The main event, therefore, is likely to be the “bring your own booze” gathering in the Downing Street garden on 20 May 2020, during the first lockdown. About which we already know most of what we need to know. The government’s guidance at the time is unhelpful, because it wasn’t written to cover the unusual situation of an office with a private garden.

In law, the prime minister has an arguable case that it was “reasonably necessary for work” that staff should gather to be thanked for their efforts. That doesn’t cover the “bring your own booze” email invitation and a loud party continuing for some hours after people had been thanked, but Johnson said he didn’t see the email and was only at the “work event” for 25 minutes. He also denied that anyone had suggested to him that there was any doubt that the event was within the rules. This contradicts Cummings’s claim that he and another official warned him, but I imagine that Gray will avoid adjudicating on a “who said what” dispute with a former adviser who has made it clear that he is out to remove the prime minister from office.

In any case, simply laying out the facts will confirm everyone in the view they hold now, which in most cases is that the party in the Downing Street garden was clearly contrary to the spirit of the guidelines. Indeed, Johnson admitted it himself, saying that, “in hindsight” – and he has the gall to call Keir Starmer Captain Hindsight – he should have told everyone to go inside.

We know, therefore, that Gray will find that the gathering should not have happened, and that Johnson was responsible for it, even if Martin Reynolds, his principal private secretary, sent the email invitation and is likely to be criticised as well.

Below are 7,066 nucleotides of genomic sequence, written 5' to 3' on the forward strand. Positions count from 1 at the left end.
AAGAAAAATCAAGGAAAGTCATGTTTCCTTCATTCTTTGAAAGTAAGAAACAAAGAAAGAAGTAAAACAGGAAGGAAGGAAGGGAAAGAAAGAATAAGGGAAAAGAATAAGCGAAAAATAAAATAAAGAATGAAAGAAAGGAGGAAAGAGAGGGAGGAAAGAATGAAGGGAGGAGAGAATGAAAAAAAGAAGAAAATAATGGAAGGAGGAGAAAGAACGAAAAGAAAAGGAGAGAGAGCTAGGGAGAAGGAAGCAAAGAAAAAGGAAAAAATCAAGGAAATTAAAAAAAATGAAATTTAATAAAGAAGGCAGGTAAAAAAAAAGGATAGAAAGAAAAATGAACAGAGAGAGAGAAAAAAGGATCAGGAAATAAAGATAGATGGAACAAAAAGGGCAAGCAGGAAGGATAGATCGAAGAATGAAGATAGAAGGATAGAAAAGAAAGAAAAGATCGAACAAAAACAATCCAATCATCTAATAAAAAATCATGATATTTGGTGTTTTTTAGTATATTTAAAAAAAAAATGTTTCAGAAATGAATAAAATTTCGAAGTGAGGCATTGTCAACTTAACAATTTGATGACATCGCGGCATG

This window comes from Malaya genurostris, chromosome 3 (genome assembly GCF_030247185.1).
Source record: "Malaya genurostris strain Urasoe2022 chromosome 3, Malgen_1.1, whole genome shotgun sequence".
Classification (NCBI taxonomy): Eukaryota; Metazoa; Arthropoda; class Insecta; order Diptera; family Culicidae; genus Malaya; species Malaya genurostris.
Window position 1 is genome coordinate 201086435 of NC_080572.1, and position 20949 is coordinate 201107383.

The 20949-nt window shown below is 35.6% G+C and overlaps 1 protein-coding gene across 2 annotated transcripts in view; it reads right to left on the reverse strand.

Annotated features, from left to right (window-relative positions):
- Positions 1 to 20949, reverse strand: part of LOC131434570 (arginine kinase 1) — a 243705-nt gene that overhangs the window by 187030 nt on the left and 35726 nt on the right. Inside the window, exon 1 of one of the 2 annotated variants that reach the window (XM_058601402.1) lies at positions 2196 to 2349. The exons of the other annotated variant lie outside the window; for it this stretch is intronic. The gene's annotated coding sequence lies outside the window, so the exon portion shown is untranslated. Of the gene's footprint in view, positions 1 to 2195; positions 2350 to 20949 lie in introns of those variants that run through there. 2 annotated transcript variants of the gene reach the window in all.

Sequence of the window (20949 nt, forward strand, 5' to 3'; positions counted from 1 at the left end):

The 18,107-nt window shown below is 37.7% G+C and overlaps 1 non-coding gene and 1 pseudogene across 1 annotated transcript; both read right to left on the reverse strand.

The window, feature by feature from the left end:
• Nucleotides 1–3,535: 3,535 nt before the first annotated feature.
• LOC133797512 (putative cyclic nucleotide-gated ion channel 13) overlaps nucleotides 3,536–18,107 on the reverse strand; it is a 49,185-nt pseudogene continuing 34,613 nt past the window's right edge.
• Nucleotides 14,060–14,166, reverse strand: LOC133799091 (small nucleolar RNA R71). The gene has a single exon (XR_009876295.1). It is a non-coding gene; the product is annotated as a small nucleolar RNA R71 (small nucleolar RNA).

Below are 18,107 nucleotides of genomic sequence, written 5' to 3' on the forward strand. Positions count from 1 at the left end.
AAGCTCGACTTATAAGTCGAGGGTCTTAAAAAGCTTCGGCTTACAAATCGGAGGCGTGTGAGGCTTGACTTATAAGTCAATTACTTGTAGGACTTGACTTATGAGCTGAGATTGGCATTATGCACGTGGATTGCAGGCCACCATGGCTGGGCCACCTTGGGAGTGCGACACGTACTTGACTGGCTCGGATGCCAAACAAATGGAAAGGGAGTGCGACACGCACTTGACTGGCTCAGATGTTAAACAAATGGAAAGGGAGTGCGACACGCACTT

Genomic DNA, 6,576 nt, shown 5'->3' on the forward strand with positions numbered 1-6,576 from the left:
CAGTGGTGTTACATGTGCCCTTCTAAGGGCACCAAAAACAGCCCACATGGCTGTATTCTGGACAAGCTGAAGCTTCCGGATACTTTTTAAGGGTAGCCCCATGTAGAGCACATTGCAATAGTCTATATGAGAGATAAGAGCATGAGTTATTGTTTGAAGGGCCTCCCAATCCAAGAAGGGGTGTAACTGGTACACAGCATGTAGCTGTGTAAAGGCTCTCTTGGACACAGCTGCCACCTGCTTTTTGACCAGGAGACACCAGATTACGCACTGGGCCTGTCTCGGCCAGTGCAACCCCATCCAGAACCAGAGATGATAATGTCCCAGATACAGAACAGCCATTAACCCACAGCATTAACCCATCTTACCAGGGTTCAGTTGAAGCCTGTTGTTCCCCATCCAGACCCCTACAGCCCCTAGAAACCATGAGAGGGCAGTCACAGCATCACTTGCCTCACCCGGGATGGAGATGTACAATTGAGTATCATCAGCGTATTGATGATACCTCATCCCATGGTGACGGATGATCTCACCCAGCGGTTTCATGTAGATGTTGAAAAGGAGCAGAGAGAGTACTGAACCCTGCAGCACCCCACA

When her report is published, therefore, there is likely to be a propaganda exercise from No 10 declaring that it says nothing new, or nothing significantly new, that the prime minister has apologised to parliament and the country, and that it is time to unite and get on with delivering the people’s priorities.

But the importance of the publication of the report is that it is for Conservative MPs a moment of decision. They will have given the prime minister the benefit of due process, which will have concluded what he has already reluctantly admitted. He made an error of judgement. For a large number of voters it was a serious enough mistake to require his resignation.

But Conservative MPs are not waiting for Gray’s findings; they are waiting for the publication of her report as the moment to trigger – or to refrain from triggering – the removal of Johnson and his likely replacement by Rishi Sunak. They will make that decision not on what they think of what happened in the garden of Downing Street 20 months ago, but on who they think will best put them in an election-winning position in 20 months’ time.